Some performers ooze class without even having to play a cord or a single note. Of course when they do put together the start of a new song that you just know is going to capture the imagination and playful tug at the heart strings the only decent thing to do, the only courteous action to take is to wallow in the core of something either incredible or beautiful or…if you are really fortunate, both.
Mark One by Mark Pountney is one such album. The recording of nine really stunning tracks in which the energy and sophistication of a soul possessed by forethought and ability is one in which to savour. The acoustic equivalent of watching and cheering on the first person to cross the Niagara Falls on a rope and seeing them balance with ingenuity and surefootedness, you can’t help but stunned in appreciation and applaud with great ferocity at the end result.
Each track is carefully crafted, poured over in the way that an early Bob Dylan would have done, the fine toothcomb, made from the premium materials known to humanity and yet loved as if produced from the over cuddled remains of much loved childhood toy, could not have made the songs sound richer and more in keeping with the man if he had tried.
On this, the first of his albums to showcase his original material, Mark Pountney digs deep and yields some very cool tracks for consideration. Like listening to Mr. John O’ Connell, the richness of his voice is matched by the sheer effortlessness of his playing and it shows on tracks such as Treat Me Like You Should, the superb Angels Travel On Lonely Roads, the exceptional imagery in Minnie The Mouse and the seclusion and desperate longing in Last Chance Saloon to wonderful extent.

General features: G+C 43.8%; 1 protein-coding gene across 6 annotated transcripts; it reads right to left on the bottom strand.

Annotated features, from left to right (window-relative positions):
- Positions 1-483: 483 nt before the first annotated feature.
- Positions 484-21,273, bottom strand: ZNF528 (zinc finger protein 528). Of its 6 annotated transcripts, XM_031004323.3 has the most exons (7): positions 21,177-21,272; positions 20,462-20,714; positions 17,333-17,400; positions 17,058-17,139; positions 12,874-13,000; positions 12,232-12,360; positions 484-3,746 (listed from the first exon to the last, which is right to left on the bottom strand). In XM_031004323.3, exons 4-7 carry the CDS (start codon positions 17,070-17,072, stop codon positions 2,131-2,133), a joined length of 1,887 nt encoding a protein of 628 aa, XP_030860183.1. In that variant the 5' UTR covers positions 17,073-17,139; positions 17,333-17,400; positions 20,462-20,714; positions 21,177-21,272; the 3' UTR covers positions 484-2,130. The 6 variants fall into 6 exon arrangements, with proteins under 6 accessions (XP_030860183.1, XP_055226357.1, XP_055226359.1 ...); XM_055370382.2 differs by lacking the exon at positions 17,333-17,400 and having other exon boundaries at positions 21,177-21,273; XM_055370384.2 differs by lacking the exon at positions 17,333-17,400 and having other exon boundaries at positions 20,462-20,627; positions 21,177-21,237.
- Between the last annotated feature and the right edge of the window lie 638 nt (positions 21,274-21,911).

If this is the first of his albums to see the light of day then Mark One is a tremendous way in which to start. A great find, a talented musician and wordsmith and one who frames the eagerness of appreciation in a new and hallowed way.
Mark Pountneys album ‘Mark One’ is available on iTunes now or as a limited edition CD via his website.
Ian D. Hall was brought up in Birmingham and spent the vast majority of his teenage years in Bicester, near Oxford. He grew up loving music from a very early years.
In the last ten years Ian has written reviews for the Birmingham Evening Mail, Liverpool Live, Chris High and the University of Liverpool’s L.S. Media web site. For the last year of his graduate degree he was joint Arts Editor for L.S. Media and it has been his privilege to write on many of the arts in Liverpool, Merseyside, the U.K. and the rest of the World, having reviewed gigs as far as away as Poland and Canada.
Liverpool has been his home for the last eight years and is without doubt the most vibrant, most cultural part of the UK. His love of music and theatre has led him to see great bands and plays, not just in Liverpool but the wider artistic community. His dearest music loves are Punk, Progressive Rock, Metal, Rock, folk and pop.
Ian D. Hall graduated from the University of Liverpool in June 2012 with a degree of Bachelor of Arts with Honours in English. He now edits the Liverpool Sound and Vision website.